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The Invention of the Land of Israel: From Holy Land to Homeland

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Groundbreaking new work from the controversial author of The Invention of the Jewish People

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The Invention of the Land of Israel: From Holy Land to Homeland

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Groundbreaking new work from the controversial author of The Invention of the Jewish People

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Editorial Reviews

Tony Judt
“Anyone interested in understanding the contemporary Middle East should read this book.”
Eric Hobsbawm
“Perhaps books combining passion and erudition don’t change political situations, but if they did, this one would count as a landmark.”
From the Publisher
“Anyone interested in understanding the contemporary Middle East should read this book.”—Tony Judt, In praise of The Invention of the Jewish People

“Perhaps books combining passion and erudition don’t change political situations, but if they did, this one would count as a landmark.”—Eric Hobsbawm, In praise of The Invention of the Jewish People

“A thought-provoking, readable, and important work.”—Publisher's Weekly

“... there is much to enjoy and learn in the evidence in the potentially incendiary material [Shlomo Sand] assembles here.”—Electronic Intifada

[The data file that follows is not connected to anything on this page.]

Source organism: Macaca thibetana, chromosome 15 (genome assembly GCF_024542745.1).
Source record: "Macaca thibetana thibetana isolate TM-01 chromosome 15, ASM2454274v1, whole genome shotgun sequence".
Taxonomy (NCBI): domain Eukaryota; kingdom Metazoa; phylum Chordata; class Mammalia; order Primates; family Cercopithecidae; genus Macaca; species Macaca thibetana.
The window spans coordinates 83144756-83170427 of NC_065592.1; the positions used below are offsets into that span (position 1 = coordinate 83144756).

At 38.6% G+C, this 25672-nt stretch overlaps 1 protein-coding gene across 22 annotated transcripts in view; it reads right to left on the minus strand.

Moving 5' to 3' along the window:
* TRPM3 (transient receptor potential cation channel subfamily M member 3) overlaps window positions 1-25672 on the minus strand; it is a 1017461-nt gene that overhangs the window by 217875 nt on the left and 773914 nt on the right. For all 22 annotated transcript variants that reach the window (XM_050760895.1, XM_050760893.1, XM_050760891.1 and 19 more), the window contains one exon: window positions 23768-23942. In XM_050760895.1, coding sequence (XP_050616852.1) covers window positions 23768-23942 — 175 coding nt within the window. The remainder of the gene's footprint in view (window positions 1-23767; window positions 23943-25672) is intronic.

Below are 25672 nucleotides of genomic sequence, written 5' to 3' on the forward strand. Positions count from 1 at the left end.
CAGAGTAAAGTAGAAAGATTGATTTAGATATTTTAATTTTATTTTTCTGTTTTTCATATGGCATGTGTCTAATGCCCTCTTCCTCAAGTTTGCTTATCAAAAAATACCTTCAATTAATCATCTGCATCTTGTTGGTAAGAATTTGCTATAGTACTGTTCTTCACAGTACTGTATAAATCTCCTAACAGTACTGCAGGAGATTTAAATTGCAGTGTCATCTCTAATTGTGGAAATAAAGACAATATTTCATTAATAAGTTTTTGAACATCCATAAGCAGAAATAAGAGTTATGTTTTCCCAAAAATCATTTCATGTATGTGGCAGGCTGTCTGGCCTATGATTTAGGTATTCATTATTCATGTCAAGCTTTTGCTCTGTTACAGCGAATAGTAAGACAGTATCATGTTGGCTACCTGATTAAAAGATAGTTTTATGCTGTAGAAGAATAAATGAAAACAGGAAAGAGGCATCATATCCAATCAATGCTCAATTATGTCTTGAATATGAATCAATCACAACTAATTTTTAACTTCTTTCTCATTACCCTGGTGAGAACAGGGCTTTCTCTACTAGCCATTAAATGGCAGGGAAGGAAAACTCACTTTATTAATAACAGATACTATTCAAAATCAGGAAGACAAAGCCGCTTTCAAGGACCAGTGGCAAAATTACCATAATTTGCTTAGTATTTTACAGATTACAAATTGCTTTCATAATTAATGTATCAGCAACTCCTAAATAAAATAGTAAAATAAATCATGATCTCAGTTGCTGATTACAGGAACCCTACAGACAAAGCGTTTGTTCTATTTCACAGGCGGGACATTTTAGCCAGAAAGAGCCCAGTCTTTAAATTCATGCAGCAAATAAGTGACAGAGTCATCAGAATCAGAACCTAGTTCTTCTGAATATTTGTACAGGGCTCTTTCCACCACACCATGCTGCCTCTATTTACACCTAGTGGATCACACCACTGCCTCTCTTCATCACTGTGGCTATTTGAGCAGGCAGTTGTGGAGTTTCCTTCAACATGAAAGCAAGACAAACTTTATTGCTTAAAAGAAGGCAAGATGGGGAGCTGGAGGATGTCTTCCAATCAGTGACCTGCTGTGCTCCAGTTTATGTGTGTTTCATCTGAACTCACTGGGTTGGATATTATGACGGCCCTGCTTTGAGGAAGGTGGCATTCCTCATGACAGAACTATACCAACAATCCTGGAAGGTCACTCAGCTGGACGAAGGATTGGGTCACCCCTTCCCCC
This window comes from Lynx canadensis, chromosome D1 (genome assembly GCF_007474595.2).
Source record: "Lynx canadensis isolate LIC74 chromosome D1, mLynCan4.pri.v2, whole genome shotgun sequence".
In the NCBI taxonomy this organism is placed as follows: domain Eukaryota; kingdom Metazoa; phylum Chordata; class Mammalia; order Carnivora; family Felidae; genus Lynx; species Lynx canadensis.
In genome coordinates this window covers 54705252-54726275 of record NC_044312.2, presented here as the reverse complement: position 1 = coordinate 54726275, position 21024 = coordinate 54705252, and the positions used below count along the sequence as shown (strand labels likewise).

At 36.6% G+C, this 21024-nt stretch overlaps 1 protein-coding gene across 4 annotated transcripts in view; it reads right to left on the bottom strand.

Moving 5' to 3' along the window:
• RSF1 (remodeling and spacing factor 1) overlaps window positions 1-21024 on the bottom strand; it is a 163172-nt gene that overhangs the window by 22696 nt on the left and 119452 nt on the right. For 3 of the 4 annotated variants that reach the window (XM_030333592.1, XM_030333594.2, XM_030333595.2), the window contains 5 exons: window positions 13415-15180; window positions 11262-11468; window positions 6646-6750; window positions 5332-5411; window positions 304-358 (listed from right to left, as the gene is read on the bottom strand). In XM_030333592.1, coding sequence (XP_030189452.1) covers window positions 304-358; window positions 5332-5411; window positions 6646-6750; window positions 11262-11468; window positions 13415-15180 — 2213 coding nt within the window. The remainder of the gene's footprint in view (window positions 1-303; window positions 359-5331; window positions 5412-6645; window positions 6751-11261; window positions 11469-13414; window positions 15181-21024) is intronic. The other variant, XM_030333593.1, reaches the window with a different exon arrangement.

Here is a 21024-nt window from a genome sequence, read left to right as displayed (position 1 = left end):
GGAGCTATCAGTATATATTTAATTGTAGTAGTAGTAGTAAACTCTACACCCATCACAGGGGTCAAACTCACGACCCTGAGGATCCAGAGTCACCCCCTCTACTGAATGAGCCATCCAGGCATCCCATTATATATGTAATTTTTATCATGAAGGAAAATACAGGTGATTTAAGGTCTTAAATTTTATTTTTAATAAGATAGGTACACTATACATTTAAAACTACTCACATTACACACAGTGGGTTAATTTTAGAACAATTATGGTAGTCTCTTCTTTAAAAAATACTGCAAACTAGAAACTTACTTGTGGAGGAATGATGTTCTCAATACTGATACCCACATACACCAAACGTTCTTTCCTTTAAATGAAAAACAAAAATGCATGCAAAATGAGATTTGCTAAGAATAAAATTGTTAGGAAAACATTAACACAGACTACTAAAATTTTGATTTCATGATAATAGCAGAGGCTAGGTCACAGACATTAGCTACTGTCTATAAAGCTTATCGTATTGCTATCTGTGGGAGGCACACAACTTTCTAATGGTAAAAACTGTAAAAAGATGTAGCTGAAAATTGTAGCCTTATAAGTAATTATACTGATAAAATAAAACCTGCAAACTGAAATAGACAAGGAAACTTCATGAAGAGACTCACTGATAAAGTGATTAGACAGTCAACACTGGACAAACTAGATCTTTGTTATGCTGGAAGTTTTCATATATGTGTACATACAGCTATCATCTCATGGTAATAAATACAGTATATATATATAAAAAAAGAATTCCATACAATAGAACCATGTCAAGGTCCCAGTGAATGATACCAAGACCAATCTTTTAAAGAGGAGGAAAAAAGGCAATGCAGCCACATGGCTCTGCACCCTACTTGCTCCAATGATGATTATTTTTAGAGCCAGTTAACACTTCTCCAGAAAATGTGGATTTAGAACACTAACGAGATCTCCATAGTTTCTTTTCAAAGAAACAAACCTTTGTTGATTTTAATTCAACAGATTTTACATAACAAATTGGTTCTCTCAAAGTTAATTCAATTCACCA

“[Sand] critically consider the ways in which the Zionist colonization of Palestine and the establishment of the State of Israel have been justified by claims of ancestral lands, historical rights, and millennia-old national yearnings, all of which he proceeds to critically undermine as either justifiable reasons for mastery over the land of Palestine/Israel or even representative of longstanding mass Jewish aspirations.”—Book News

“This groundbreaking new historical work from a highly controversial author undoes the myth of the Jewish people’s historical right to the ‘Land of Israel.’”—

Publishers Weekly
In his newest, Sand (The Invention of the Jewish People), a professor of modern history at the University of Tel Aviv, seeks “to deconstruct the concept of the Jewish ‘historical right’ to the Land of Israel and its associated nationalist narratives.” Supported by religious and historical sources, he shows that the term “Land of Israel” gained primacy in the early 20th century, and that before that time, observant Jews thought of the land as “an internal spiritual state” rather than a “concrete territorial site.” However, early secular Zionist pioneers began to incorporate notions of redemption into their migrational aspirations. In the process, Zionist and Israeli leaders often rode roughshod over the rights of Palestinian Arabs. Finally, Sand unpacks the radical “Judaization” of Israel after 1948, and shows how, post-1967, a “mythic Land of Israel” that included the West Bank and East Jerusalem “continued to inhabit the interstices of Zionist consciousness.” A thought-provoking, readable, and important work. (Nov.)
New York Times
“Extravagantly denounced and praised.”
on The Invention of the Jewish People Guardian
“A radical dismantling of a national myth.”
Alexander Cockburn
“Zionism’s quest for a historical homeland is brilliantly excavated by Shlomo Sand.”
on The Invention of the Jewish People Haaretz
“Sand’s questions about how Israel’s democracy can be liberalized and stabilized are thought-provoking and deserve serious discussion.”
Kirkus Reviews